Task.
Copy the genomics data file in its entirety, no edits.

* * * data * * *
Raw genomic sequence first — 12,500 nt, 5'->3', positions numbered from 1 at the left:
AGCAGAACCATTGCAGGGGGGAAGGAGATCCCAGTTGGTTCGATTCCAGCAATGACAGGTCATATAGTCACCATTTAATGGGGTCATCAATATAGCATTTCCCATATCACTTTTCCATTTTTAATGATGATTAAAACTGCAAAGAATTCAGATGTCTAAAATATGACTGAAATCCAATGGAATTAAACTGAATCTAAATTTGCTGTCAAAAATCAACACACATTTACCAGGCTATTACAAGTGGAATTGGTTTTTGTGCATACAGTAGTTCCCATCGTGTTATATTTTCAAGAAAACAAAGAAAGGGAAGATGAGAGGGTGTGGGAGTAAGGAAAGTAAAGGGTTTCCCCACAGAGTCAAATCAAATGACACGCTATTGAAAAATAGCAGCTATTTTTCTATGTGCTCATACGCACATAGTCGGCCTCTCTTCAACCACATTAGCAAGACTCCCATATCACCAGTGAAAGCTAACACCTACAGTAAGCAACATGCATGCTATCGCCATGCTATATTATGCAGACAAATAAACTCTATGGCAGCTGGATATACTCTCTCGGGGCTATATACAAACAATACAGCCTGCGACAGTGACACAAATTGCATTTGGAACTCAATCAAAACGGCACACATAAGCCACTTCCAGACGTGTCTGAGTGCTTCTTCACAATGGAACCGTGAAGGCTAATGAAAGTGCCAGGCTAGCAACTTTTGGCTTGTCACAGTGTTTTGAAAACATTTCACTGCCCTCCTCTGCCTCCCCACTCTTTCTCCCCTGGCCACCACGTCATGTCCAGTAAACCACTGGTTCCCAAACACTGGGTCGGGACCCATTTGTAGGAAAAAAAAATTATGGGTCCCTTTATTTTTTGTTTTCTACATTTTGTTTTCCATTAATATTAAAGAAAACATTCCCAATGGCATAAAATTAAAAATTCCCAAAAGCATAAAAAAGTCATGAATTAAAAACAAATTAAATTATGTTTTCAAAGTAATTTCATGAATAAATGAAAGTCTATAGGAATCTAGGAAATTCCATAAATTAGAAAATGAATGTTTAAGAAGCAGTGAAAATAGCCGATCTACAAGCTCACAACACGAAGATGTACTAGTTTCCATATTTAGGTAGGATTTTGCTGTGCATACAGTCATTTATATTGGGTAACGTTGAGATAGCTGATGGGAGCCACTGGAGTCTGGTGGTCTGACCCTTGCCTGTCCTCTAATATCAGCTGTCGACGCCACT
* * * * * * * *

Raw genomic sequence first — 12,500 nt, 5'->3', positions numbered from 1 at the left:
AGCAGAACCATTGCAGGGGGGAAGGAGATCCCAGTTGGTTCGATTCCAGCAATGACAGGTCATATAGTCACCATTTAATGGGGTCATCAATATAGCATTTCCCATATCACTTTTCCATTTTTAATGATGATTAAAACTGCAAAGAATTCAGATGTCTAAAATATGACTGAAATCCAATGGAATTAAACTGAATCTAAATTTGCTGTCAAAAATCAACACACATTTACCAGGCTATTACAAGTGGAATTGGTTTTTGTGCATACAGTAGTTCCCATCGTGTTATATTTTCAAGAAAACAAAGAAAGGGAAGATGAGAGGGTGTGGGAGTAAGGAAAGTAAAGGGTTTCCCCACAGAGTCAAATCAAATGACACGCTATTGAAAAATAGCAGCTATTTTTCTATGTGCTCATACGCACATAGTCGGCCTCTCTTCAACCACATTAGCAAGACTCCCATATCACCAGTGAAAGCTAACACCTACAGTAAGCAACATGCATGCTATCGCCATGCTATATTATGCAGACAAATAAACTCTATGGCAGCTGGATATACTCTCTCGGGGCTATATACAAACAATACAGCCTGCGACAGTGACACAAATTGCATTTGGAACTCAATCAAAACGGCACACATAAGCCACTTCCAGACGTGTCTGAGTGCTTCTTCACAATGGAACCGTGAAGGCTAATGAAAGTGCCAGGCTAGCAACTTTTGGCTTGTCACAGTGTTTTGAAAACATTTCACTGCCCTCCTCTGCCTCCCCACTCTTTCTCCCCTGGCCACCACGTCATGTCCAGTAAACCACTGGTTCCCAAACACTGGGTCGGGACCCATTTGTAGGAAAAAAAAATTATGGGTCCCTTTATTTTTTGTTTTCTACATTTTGTTTTCCATTAATATTAAAGAAAACATTCCCAATGGCATAAAATTAAAAATTCCCAAAAGCATAAAAAAGTCATGAATTAAAAACAAATTAAATTATGTTTTCAAAGTAATTTCATGAATAAATGAAAGTCTATAGGAATCTAGGAAATTCCATAAATTAGAAAATGAATGTTTAAGAAGCAGTGAAAATAGCCGATCTACAAGCTCACAACACGAAGATGTACTAGTTTCCATATTTAGGTAGGATTTTGCTGTGCATACAGTCATTTATATTGGGTAACGTTGAGATAGCTGATGGGAGCCACTGGAGTCTGGTGGTCTGACCCTTGCCTGTCCTCTAATATCAGCTGTCGACGCCACT